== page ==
Well of course the data is on their side — they paid for it. That study they are referring to is funded by a pro-H-1B advocacy group. I’m told the group pays researchers $50,000 to write a study favorable to the group.

Immigration Lawyer Concedes That the Intels Underpay Their Foreign Workers

Yesterday an NPR piece featured an interview of Bay Area immigration lawyer Ann Cun. Her tone was refreshingly mild, and she made one big concession:

(host) SIEGEL: One criticism of the H-1B visa program – it’s a criticism against guest worker programs – is that they limit the visa holder to working for one employer. So the employee has no bargaining power over pay or promotions, unlike an American who would be free to go work for someone else. Is that a fair criticism?

CUN: I would say initially not necessarily. When you’re in a very competitive market and you’re negotiating with a particular employer, you have the upper hand to negotiate a compensation package that is consistent with the industry and consistent with your peers. Now, on the other hand, if you’re tied to one employer long term for X number of years and you’re relying on that employer to continue to sponsor you for a visa, I could see over a long term period that power of negotiating can diminish over time.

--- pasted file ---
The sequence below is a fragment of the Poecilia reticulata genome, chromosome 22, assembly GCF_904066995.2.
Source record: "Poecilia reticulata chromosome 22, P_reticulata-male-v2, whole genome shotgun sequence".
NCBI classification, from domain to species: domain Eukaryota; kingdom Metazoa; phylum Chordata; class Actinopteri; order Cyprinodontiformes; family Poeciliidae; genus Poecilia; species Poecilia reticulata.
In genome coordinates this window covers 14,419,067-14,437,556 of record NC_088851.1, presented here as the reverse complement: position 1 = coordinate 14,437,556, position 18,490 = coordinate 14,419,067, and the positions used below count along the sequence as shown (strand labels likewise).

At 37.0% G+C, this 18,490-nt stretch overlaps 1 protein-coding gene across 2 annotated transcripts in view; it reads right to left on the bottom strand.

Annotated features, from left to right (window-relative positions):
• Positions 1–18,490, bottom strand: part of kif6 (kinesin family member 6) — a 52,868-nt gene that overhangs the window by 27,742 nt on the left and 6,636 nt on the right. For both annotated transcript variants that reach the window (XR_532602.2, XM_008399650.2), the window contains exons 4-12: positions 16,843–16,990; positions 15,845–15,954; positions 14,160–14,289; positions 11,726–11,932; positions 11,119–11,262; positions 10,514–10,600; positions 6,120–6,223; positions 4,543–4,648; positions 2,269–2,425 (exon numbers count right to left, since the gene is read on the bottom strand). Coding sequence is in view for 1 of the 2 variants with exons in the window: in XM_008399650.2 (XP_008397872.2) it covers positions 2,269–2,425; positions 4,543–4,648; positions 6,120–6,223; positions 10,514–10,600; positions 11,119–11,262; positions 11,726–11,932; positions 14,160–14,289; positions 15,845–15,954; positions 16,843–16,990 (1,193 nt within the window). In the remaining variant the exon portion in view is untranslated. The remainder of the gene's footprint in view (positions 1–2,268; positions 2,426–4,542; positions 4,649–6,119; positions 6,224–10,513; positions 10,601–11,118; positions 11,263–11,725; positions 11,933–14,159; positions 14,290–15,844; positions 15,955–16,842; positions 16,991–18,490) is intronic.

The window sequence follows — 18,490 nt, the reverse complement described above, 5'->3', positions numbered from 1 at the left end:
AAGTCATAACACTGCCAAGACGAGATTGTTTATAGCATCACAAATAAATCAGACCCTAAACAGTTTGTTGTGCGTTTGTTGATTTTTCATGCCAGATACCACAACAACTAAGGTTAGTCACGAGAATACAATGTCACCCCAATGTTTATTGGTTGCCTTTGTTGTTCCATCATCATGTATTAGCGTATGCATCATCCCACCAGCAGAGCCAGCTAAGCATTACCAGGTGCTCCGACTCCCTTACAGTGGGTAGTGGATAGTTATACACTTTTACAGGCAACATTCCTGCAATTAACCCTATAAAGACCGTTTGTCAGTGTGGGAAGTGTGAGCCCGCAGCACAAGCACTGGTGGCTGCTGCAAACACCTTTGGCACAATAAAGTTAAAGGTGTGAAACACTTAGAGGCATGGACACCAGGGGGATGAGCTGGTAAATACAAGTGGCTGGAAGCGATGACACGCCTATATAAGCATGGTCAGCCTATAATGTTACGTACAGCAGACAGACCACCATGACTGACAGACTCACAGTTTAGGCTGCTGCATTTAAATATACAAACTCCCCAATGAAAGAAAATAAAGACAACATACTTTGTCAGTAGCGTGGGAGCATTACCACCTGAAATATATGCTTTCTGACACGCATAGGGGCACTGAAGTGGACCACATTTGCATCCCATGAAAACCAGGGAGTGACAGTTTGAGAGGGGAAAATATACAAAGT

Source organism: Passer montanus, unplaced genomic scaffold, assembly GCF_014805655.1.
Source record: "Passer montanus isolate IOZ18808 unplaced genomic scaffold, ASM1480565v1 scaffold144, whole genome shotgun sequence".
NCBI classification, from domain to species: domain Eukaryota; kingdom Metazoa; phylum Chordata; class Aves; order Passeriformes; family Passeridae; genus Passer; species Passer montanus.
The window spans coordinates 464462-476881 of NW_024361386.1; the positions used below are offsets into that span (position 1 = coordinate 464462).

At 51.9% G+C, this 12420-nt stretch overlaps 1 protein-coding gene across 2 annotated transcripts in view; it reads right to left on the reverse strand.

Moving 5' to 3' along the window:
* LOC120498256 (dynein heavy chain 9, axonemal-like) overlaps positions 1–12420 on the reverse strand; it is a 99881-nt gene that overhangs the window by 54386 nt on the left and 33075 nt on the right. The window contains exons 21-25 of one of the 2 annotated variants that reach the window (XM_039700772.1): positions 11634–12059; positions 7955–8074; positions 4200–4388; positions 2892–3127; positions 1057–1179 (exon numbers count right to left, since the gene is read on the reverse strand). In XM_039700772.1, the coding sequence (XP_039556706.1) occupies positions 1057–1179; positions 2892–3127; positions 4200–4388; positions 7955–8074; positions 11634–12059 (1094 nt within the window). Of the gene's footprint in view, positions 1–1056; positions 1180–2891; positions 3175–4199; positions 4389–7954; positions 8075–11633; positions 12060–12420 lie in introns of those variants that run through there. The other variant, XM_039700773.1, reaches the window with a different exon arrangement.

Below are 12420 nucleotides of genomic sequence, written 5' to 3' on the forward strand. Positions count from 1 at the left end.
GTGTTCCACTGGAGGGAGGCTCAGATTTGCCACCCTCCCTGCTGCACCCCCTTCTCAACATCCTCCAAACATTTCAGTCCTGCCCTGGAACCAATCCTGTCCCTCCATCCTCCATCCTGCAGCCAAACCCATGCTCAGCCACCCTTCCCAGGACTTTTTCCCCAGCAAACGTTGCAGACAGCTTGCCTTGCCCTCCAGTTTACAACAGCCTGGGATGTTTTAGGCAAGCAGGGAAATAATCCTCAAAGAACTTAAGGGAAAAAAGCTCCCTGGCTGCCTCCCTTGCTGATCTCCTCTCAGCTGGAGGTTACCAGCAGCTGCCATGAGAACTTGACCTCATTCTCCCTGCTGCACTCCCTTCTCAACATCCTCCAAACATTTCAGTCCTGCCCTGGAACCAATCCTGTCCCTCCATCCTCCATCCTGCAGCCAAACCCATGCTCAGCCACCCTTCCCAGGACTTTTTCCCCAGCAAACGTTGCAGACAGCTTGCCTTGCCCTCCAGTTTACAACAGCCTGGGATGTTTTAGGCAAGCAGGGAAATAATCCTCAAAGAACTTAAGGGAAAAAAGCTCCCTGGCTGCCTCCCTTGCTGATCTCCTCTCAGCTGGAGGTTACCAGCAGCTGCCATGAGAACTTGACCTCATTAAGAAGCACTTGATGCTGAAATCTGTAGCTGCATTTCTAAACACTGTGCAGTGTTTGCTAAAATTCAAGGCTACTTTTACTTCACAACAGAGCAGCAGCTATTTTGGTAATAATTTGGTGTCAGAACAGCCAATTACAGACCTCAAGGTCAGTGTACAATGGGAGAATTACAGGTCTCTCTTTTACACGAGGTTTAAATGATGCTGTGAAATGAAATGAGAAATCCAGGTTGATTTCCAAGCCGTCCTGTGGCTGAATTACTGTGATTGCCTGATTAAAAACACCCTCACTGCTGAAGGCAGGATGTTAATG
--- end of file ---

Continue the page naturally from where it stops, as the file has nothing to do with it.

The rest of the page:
As I pointed out in a recent post, even at the time of hire, the foreign workers have less negotiating power than do U.S. citizens and permanent residents, because the work visa and possible green card are of huge value to them. Indeed, even a pro-H-1B person quoted by the San Francisco Chronicle article I discussed in my post said a foreign worker might be willing to take $25,000 less in salary in exchange for green card sponsorship.

So Cun is being naive here in saying that starting salaries will be equal for equally-qualified Americans and foreigners. But at least she admits that, once hired, the foreign worker’s negotiating power rapidly goes away.

Unfortunately, most of the report has the “Intels Good, Infosyses Bad” theme that I have been saying is so destructive, and that issue matters here in terms of mobility issue Cun brings up. The fact is that immobility is worse under the Intels.